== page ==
Polish club Lech Poznan protest stadium ban

Polish top-flight club Lech Poznan have blasted a decision to bar their fans from Saturday's crunch away match against league leaders Legia Warsaw, as supporters warned they would head there anyway.

Club president Karol Klimczak said he was "astonished and outraged" by the ruling from Warsaw regional authorities, who cited security concerns.

"We can't understand why someone is determined at all costs to strip Polish football of what is most important to the game, in other words, the fans," he said.

In a statement on Tuesday, Warsaw's regional governor Jacek Kozlowski said he had acted on the advice of the police, amid fears of public disorder at the capital's Pepsi Arena, Legia's home ground.

The police reportedly also raised concerns that the game between the clubs - whose fans have a history of bad blood - coincided with a right-wing, anti-government march in the capital.

Klimczak warned that with over 1,500 tickets already bought by Lech supporters and special trains booked from the western city of Poznan, fans were angry.

The "Wiara Lecha" fan club - which in Poznan slang loosely translates as "Lech's Lads" - has said its members plan to go to Warsaw despite the ban.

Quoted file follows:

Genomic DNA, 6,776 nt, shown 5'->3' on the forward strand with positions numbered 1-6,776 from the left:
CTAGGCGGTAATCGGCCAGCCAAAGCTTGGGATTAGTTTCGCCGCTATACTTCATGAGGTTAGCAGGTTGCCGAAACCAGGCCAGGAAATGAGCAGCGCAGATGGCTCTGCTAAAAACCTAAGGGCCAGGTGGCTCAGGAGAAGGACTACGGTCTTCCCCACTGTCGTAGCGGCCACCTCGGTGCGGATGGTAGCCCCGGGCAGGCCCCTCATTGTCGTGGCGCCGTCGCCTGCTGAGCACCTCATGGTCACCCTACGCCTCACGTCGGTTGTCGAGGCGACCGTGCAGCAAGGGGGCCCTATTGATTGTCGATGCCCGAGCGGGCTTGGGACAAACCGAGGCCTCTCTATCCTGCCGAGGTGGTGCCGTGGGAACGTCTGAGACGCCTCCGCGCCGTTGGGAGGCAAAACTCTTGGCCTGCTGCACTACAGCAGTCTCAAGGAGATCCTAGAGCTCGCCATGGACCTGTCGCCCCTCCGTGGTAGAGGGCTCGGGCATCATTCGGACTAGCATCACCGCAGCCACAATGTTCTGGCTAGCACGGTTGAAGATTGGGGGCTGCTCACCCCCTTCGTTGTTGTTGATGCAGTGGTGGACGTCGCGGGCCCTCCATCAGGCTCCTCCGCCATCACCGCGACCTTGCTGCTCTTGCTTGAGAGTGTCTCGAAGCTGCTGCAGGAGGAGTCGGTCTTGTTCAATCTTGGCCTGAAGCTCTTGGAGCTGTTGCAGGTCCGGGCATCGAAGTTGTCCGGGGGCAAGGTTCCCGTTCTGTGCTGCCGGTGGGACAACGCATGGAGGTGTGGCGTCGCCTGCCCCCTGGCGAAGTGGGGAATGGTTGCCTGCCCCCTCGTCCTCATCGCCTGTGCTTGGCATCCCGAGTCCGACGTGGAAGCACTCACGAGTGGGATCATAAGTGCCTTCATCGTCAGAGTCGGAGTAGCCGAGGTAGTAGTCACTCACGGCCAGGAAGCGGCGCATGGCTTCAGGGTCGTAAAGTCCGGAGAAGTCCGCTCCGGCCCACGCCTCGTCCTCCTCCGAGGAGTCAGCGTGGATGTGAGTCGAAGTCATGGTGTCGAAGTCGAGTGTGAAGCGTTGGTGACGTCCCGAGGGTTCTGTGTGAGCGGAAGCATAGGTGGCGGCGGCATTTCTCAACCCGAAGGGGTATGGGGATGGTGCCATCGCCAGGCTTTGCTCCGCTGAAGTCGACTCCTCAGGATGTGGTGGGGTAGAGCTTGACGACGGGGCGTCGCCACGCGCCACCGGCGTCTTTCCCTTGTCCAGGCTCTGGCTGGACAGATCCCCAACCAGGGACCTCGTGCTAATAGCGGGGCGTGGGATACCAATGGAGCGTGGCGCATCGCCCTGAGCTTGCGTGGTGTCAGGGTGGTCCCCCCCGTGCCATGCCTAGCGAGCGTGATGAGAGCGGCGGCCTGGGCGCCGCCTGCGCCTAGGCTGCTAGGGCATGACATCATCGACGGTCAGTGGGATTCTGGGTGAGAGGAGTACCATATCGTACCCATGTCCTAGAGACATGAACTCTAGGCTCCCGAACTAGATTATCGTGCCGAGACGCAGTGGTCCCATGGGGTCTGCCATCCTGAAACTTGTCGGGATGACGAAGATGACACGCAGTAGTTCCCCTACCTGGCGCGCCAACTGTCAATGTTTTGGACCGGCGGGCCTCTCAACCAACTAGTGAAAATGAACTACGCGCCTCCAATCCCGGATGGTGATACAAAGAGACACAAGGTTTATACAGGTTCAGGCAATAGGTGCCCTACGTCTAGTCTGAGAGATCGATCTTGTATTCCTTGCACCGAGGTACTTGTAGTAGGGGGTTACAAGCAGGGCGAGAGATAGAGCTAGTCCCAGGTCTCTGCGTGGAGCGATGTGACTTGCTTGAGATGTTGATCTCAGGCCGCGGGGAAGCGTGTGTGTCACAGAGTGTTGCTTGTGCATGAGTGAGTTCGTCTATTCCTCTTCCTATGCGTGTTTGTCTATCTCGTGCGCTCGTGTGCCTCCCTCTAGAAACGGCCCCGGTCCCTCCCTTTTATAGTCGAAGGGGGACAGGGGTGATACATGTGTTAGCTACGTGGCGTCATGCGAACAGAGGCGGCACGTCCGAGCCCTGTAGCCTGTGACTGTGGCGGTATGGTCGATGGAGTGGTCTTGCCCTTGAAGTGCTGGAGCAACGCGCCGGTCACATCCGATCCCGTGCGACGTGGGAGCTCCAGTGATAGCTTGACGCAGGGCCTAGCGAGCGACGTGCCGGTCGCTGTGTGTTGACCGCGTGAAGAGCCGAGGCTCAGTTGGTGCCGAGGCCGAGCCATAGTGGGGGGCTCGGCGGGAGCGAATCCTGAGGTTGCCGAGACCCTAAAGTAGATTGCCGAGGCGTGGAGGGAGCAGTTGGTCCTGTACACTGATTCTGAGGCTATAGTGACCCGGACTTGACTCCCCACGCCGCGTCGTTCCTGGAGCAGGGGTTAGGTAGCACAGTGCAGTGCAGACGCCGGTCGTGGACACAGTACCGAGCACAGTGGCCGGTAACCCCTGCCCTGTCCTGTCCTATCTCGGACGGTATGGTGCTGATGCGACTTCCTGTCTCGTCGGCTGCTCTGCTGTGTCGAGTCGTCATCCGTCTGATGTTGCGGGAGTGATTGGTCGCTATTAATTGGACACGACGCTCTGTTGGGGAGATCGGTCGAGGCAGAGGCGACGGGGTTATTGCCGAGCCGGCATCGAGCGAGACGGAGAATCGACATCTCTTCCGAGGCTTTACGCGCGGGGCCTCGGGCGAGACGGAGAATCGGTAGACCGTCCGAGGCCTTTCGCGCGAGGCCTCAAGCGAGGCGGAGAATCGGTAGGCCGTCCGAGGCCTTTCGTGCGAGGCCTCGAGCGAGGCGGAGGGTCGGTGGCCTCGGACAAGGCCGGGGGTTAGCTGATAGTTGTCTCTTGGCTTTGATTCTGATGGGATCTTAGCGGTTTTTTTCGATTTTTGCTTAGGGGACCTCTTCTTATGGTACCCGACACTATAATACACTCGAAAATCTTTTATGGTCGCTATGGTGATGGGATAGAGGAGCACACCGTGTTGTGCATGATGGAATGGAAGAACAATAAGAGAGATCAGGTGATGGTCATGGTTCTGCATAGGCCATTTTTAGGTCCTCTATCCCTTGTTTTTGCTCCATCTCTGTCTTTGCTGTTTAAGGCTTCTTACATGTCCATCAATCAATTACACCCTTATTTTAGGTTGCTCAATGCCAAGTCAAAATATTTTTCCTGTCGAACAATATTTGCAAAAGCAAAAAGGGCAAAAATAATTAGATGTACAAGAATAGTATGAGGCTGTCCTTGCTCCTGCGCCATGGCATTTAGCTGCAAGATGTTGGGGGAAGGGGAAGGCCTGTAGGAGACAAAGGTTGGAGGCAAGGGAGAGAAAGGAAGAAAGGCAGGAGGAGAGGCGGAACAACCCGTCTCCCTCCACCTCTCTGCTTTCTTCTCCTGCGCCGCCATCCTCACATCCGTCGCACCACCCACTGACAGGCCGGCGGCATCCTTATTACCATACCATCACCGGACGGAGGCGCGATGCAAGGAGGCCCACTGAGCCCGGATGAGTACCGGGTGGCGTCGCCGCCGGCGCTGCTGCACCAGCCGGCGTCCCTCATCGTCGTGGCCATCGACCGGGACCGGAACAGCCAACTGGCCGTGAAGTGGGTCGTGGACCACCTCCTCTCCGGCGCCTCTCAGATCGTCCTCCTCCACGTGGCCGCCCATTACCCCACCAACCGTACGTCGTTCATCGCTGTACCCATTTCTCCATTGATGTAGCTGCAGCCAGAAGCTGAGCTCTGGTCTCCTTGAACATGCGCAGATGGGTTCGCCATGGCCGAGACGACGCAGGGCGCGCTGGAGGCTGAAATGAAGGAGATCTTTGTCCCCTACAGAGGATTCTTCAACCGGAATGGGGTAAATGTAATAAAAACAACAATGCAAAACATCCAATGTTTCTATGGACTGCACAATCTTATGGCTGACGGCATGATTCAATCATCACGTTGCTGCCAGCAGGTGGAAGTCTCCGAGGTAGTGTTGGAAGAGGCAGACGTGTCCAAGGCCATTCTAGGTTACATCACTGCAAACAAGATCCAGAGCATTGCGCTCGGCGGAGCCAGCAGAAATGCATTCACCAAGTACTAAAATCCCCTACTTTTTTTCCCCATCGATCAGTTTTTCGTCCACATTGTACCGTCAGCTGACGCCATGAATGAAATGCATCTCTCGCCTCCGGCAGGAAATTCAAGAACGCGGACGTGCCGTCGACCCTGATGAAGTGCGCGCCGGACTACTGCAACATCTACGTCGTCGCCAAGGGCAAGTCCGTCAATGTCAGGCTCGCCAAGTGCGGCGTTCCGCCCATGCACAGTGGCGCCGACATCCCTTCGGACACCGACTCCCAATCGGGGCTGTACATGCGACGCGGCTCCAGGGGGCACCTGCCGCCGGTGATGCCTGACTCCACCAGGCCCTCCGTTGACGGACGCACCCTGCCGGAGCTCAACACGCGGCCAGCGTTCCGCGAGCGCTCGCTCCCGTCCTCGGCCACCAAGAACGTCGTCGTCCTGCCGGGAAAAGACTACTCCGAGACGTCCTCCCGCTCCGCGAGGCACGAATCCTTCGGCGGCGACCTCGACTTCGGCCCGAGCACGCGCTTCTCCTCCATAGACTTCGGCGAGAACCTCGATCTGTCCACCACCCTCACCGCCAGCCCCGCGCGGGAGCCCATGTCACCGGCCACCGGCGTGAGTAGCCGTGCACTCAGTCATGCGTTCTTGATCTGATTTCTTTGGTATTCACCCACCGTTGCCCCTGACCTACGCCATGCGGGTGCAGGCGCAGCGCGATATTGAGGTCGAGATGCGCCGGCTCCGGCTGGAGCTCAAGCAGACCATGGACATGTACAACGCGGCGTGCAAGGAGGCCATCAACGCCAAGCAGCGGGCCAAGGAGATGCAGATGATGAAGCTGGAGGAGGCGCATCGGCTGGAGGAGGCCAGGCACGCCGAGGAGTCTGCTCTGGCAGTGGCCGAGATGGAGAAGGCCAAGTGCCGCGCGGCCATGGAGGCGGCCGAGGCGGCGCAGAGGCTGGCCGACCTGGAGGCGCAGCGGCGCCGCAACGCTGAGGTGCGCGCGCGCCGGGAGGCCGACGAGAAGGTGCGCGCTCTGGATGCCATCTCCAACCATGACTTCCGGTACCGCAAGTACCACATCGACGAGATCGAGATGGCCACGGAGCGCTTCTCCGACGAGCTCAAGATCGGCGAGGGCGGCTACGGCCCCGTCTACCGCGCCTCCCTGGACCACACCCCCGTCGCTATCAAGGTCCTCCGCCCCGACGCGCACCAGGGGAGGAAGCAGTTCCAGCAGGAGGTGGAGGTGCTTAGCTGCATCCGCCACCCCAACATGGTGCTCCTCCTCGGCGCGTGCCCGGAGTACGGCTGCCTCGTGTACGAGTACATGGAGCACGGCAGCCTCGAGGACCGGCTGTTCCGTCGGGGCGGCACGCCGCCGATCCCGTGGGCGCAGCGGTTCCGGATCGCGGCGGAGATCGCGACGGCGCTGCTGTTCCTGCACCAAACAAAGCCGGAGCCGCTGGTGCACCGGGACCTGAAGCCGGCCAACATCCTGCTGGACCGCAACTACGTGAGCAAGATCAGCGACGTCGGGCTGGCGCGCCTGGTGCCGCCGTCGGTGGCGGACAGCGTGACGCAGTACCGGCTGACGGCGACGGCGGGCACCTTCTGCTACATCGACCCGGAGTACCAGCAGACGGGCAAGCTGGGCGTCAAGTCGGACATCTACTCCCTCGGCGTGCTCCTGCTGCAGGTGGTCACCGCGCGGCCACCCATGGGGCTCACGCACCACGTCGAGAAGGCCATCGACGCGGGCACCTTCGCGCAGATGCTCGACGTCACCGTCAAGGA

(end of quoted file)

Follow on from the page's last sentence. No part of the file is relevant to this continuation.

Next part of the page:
There have been reports that they could head to the anti-government rally, raising the spectre of a repeat of the trouble on Poland's November 11 independence day last year, when football hooligans and the far-right joined forces.

Poland has been clamping down on hooligans - estimated by police at up to 5,000 in this nation of 38.5 million - as it braces along with neighbouring Ukraine to host the European championships in June.

Long accused of failing to do enough, the authorities were stung into action after fan violence at last May's Polish Cup final between Lech and Legia, who won the match.

After that game, the Polish leagues banned away supporters from all remaining matches of the 2010-2011 season, and ad hoc bans for individual matches have been imposed this term.

But many ordinary supporters protest that that is tantamount to collective punishment.

Klimczak also complained that the absence of their supporters could undermine Lech's performance in what is a crucial game.

With just four fixtures left this season, Lech are fifth in Poland's 16-club first division, two slots short of a European competition berth.

Legia, meanwhile, have a three-point lead on second-placed Slask Wroclaw.

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